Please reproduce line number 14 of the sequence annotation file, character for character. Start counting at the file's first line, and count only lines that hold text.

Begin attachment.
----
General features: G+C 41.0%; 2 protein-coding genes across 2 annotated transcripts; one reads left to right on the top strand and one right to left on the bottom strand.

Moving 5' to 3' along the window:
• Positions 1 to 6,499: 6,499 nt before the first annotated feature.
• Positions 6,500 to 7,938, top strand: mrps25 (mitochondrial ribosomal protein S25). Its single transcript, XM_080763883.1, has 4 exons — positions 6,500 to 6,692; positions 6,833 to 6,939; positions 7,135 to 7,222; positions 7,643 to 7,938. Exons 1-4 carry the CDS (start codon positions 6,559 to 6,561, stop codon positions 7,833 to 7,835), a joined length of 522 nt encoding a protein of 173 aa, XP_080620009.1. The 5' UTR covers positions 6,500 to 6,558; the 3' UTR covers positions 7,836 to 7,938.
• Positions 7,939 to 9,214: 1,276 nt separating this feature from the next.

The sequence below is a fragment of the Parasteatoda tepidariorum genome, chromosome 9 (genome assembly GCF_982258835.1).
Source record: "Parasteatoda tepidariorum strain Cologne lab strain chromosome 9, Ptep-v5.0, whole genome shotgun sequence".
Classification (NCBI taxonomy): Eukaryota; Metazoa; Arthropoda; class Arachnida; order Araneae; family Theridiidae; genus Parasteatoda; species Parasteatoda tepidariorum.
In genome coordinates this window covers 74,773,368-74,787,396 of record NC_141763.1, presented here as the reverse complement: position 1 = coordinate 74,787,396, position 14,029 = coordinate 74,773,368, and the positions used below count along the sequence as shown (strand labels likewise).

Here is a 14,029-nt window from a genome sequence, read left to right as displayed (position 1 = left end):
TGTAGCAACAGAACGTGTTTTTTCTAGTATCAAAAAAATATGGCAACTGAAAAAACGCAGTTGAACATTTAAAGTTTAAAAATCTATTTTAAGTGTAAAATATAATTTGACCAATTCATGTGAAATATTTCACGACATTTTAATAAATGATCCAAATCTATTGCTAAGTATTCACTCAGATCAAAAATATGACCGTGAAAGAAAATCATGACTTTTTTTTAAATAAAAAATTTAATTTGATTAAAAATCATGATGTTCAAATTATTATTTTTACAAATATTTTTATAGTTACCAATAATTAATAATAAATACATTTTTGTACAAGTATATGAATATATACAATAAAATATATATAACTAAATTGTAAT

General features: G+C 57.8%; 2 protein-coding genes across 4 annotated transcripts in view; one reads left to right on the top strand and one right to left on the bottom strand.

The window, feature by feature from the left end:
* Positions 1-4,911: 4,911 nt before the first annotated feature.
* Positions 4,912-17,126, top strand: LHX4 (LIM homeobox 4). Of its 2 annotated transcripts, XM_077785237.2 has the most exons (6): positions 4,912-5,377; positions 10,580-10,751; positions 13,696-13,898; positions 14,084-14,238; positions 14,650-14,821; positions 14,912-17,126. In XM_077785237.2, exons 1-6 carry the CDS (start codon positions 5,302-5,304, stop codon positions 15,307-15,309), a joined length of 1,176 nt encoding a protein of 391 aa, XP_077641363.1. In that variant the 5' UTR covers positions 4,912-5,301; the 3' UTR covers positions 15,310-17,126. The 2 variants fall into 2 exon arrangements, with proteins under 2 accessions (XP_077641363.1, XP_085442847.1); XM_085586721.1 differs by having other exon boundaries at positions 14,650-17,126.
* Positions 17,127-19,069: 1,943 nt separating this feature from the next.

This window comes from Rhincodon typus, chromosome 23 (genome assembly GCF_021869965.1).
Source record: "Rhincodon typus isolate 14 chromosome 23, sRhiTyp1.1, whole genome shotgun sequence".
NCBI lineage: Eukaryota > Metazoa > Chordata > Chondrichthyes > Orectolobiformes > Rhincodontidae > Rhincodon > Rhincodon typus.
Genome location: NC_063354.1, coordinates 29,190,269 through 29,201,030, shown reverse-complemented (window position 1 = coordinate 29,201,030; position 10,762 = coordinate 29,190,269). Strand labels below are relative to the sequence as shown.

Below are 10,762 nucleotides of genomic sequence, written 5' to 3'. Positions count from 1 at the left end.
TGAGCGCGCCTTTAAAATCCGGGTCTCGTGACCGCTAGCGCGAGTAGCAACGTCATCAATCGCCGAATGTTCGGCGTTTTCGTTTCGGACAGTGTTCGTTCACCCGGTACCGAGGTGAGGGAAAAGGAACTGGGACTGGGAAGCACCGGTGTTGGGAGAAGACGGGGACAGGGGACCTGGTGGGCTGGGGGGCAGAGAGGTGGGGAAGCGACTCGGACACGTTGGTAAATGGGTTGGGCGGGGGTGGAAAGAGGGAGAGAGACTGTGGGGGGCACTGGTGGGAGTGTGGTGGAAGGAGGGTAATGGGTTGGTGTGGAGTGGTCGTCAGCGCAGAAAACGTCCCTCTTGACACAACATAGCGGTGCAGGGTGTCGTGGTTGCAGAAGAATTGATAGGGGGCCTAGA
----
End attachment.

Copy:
* Positions 1-4,911: 4,911 nt before the first annotated feature.